“Her Honor: An Islamic Critique of the Rape Laws of Pakistan from a Woman-Sensitive Perspecitve”

This article critiques the rape laws of Pakistan from an Islamic gender-sensitive point of view. The author argues that the Hudood Ordinance and the Zina Ordinance, which criminalise extra-marital sexual relations, do not follow the gender-egalitarian spirit of Islamic laws, but rather are tainted by cultural patriarchy. The author examines and compares the Zina law and the legal prescriptions and definition of illegal sexual relations according to the Qur'an, finding that whilst the Qur'an does criminalise extra-marital sexual relations, the heavy evidentiary burden required should prevent easy and abusive attacks on women's 'honour', but in practice the Zina Ordinance does not respect these evidentiary burdens nor are punishments instituted where this burden is not discharged, as per the Qur'an. Further, the author argues that to subsume rape (zina-bil-jabr) into the Zina Ordinance encourages the judicial practice of converting rape cases into Zina cases which condemns the victims rather than the perpetrator of the crime. The author argues that contrary to what the Pakistani legislation would suggest, Islamic jurisprudence has categorised rape as a separate criminal offence even allowing for civil compensation to rape victims.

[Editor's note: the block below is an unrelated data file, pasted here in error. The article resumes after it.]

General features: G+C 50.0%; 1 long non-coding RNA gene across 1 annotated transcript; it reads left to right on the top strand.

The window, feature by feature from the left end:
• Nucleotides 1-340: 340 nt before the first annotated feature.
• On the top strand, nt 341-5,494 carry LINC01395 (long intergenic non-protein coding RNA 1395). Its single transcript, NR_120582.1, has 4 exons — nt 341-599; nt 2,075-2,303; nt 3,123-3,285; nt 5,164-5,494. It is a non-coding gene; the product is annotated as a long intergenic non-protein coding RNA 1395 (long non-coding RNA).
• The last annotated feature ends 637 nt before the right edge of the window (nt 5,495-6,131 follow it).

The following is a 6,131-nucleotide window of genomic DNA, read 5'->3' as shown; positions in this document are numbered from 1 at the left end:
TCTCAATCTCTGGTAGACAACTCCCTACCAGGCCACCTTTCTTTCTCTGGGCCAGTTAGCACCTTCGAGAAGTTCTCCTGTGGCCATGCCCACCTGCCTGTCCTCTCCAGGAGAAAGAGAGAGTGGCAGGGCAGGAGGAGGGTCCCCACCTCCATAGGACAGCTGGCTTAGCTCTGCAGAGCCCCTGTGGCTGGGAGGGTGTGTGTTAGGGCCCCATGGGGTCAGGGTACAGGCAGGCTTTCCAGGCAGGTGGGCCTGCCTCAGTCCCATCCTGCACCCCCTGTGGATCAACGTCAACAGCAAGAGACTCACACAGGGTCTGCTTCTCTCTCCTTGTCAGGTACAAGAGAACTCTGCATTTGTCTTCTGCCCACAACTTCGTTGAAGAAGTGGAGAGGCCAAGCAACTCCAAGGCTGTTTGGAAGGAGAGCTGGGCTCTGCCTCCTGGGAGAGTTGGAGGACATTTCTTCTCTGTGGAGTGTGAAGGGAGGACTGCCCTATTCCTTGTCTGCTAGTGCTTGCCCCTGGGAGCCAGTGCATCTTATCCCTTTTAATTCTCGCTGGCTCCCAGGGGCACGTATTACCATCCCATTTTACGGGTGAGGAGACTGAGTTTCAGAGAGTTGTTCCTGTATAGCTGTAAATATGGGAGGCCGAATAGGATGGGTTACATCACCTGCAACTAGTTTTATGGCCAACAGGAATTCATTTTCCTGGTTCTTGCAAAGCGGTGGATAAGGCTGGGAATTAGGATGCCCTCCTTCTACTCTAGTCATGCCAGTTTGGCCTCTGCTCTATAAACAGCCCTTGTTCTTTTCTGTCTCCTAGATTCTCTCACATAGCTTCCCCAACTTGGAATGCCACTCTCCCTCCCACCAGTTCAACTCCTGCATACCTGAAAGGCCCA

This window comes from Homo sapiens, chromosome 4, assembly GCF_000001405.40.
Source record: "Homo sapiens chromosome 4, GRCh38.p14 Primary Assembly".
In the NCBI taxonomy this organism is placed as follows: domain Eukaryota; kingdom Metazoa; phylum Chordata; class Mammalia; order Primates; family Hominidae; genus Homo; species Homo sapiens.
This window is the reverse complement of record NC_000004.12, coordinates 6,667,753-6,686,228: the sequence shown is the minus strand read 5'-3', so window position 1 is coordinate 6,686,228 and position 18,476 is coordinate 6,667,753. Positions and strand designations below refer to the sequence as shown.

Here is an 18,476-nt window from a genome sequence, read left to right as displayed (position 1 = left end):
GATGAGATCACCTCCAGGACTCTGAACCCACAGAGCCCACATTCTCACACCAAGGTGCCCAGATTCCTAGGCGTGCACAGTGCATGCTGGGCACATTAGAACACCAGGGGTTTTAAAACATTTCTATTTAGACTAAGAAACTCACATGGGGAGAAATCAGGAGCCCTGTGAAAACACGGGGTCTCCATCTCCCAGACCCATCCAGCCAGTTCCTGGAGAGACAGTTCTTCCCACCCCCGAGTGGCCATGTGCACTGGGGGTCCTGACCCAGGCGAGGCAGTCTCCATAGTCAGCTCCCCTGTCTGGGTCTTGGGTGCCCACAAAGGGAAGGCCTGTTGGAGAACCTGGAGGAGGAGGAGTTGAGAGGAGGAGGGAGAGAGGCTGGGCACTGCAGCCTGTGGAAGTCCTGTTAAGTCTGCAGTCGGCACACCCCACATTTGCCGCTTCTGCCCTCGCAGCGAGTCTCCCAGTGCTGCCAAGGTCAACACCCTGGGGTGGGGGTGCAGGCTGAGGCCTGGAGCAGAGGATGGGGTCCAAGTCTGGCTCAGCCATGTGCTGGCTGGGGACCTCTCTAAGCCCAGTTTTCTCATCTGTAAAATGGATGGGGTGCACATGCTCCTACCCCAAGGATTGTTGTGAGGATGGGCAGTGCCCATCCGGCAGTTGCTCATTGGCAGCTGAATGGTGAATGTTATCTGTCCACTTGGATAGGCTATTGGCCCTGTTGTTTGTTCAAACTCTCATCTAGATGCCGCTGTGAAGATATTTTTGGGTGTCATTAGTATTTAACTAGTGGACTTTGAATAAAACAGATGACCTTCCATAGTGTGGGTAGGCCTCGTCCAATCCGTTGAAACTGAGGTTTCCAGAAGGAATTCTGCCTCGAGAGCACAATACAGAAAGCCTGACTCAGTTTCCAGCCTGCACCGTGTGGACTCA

Quraishi, Asifa
Source publication: 
Michigan Journal of International Law, vol. 18: 287-320